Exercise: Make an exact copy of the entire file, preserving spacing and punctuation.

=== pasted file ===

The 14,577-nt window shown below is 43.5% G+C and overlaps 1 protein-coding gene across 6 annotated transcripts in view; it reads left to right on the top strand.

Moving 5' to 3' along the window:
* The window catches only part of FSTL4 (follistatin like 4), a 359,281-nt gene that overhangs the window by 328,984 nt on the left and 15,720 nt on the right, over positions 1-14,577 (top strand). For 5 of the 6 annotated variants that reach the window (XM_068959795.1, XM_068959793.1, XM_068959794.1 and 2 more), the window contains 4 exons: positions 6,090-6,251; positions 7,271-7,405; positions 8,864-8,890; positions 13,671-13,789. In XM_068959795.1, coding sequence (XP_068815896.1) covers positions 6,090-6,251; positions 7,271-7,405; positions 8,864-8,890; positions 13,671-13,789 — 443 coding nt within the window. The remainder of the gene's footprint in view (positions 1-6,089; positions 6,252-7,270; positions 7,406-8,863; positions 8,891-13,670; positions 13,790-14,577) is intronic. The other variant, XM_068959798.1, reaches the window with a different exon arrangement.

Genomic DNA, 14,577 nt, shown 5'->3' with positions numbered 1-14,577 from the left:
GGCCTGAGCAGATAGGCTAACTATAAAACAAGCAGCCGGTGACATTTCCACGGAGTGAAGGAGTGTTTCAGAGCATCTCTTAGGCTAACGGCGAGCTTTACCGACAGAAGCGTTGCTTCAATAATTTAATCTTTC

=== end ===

The 14,577-nt window shown below is 43.5% G+C and overlaps 1 protein-coding gene across 6 annotated transcripts in view; it reads left to right on the top strand.

Moving 5' to 3' along the window:
* The window catches only part of FSTL4 (follistatin like 4), a 359,281-nt gene that overhangs the window by 328,984 nt on the left and 15,720 nt on the right, over positions 1-14,577 (top strand). For 5 of the 6 annotated variants that reach the window (XM_068959795.1, XM_068959793.1, XM_068959794.1 and 2 more), the window contains 4 exons: positions 6,090-6,251; positions 7,271-7,405; positions 8,864-8,890; positions 13,671-13,789. In XM_068959795.1, coding sequence (XP_068815896.1) covers positions 6,090-6,251; positions 7,271-7,405; positions 8,864-8,890; positions 13,671-13,789 — 443 coding nt within the window. The remainder of the gene's footprint in view (positions 1-6,089; positions 6,252-7,270; positions 7,406-8,863; positions 8,891-13,670; positions 13,790-14,577) is intronic. The other variant, XM_068959798.1, reaches the window with a different exon arrangement.

Genomic DNA, 14,577 nt, shown 5'->3' with positions numbered 1-14,577 from the left:
GGCCTGAGCAGATAGGCTAACTATAAAACAAGCAGCCGGTGACATTTCCACGGAGTGAAGGAGTGTTTCAGAGCATCTCTTAGGCTAACGGCGAGCTTTACCGACAGAAGCGTTGCTTCAATAATTTAATCTTTC